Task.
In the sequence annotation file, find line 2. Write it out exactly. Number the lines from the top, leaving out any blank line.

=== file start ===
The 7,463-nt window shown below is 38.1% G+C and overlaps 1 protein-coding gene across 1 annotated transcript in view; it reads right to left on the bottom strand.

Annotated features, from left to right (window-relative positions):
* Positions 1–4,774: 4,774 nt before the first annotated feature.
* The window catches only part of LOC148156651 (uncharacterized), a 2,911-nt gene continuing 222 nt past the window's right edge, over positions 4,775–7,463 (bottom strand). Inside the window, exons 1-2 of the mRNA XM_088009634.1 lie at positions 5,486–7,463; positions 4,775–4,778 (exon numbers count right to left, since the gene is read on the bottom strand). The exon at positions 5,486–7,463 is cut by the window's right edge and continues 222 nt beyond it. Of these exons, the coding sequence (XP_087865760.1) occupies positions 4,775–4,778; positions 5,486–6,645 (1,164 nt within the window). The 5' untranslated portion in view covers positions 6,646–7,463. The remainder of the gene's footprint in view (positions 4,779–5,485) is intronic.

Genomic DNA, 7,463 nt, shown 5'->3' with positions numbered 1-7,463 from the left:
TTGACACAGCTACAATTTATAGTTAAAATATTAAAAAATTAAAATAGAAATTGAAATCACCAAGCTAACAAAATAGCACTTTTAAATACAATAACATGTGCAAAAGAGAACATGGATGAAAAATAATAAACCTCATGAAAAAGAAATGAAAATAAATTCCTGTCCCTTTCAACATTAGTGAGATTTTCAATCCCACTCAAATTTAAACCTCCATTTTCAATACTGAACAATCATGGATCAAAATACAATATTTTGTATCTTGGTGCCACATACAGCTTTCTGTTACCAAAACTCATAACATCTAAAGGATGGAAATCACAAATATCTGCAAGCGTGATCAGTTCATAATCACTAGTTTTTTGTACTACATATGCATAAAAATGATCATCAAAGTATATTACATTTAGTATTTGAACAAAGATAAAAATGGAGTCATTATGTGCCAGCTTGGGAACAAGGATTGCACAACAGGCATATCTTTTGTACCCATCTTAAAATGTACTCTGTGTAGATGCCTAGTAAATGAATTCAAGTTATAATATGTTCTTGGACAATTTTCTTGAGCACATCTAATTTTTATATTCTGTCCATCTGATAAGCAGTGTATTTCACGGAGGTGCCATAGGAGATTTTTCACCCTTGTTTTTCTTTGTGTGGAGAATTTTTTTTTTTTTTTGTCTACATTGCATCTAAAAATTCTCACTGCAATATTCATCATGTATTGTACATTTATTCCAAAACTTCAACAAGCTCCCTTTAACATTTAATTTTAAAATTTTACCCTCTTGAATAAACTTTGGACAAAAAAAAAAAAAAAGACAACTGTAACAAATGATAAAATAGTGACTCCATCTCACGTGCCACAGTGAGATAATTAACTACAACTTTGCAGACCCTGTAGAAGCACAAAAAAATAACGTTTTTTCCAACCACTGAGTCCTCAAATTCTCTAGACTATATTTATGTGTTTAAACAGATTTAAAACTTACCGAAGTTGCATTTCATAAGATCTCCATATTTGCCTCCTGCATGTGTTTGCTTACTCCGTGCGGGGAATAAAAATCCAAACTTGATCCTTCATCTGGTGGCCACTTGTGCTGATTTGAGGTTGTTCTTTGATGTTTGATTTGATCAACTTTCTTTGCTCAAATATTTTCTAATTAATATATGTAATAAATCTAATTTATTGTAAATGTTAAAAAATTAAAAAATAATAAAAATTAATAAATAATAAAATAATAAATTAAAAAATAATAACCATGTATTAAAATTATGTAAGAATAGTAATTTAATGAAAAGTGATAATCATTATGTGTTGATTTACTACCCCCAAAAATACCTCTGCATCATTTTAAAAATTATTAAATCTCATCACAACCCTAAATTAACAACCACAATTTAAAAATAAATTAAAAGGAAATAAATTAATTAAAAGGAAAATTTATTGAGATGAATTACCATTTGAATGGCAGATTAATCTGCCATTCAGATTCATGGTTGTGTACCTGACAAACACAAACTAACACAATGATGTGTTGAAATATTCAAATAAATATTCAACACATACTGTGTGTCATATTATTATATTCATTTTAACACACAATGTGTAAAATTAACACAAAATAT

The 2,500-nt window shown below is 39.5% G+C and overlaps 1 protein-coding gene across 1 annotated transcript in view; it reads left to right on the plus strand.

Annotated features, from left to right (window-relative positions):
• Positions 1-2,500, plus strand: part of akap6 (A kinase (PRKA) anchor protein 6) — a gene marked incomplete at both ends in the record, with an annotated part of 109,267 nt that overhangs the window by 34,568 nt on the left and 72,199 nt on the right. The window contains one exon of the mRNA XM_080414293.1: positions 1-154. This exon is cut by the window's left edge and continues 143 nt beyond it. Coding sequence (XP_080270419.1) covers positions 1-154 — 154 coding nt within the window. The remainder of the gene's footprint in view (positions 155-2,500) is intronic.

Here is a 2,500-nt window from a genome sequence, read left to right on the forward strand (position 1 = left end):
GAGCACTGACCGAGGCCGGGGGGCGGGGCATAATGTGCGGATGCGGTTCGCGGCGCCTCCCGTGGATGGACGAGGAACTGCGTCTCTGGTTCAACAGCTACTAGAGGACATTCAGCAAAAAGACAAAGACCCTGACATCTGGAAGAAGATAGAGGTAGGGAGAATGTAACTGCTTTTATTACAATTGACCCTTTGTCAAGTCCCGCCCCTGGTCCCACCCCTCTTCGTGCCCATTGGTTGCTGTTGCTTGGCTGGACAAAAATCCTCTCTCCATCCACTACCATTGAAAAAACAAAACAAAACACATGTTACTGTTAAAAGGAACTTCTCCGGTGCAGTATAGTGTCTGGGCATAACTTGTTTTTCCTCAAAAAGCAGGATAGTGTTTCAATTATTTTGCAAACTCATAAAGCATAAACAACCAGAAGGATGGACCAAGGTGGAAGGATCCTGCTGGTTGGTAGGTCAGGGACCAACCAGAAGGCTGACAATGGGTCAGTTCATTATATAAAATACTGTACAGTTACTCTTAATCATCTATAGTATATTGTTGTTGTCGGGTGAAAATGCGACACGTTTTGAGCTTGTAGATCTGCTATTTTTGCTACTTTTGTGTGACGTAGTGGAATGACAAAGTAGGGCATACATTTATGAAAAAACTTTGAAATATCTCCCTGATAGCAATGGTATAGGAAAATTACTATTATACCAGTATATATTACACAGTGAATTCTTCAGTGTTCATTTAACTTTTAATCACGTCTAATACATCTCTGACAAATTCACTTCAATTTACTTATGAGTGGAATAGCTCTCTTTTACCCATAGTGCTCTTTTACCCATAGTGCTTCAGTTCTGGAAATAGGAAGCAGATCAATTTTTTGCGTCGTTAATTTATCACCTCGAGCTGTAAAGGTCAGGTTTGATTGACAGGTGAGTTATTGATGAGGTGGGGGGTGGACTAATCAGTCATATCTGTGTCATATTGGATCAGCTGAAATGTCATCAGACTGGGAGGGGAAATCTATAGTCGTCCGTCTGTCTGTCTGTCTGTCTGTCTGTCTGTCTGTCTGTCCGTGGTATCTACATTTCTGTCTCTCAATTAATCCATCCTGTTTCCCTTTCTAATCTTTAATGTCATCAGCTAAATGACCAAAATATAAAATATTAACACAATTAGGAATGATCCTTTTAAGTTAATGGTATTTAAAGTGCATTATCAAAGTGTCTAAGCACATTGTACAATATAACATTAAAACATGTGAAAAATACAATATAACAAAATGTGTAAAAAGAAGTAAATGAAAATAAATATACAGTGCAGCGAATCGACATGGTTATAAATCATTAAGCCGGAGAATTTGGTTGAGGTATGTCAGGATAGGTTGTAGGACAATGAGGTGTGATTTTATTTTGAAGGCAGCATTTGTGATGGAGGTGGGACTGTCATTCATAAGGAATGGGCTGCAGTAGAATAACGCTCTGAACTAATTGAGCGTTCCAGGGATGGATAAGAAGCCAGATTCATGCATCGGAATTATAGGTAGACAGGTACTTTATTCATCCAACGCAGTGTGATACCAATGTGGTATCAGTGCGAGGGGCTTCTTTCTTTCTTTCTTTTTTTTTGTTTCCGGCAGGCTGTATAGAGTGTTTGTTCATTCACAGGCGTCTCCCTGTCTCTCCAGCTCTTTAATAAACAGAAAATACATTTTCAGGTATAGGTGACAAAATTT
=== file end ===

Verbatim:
Annotated features, from left to right (window-relative positions):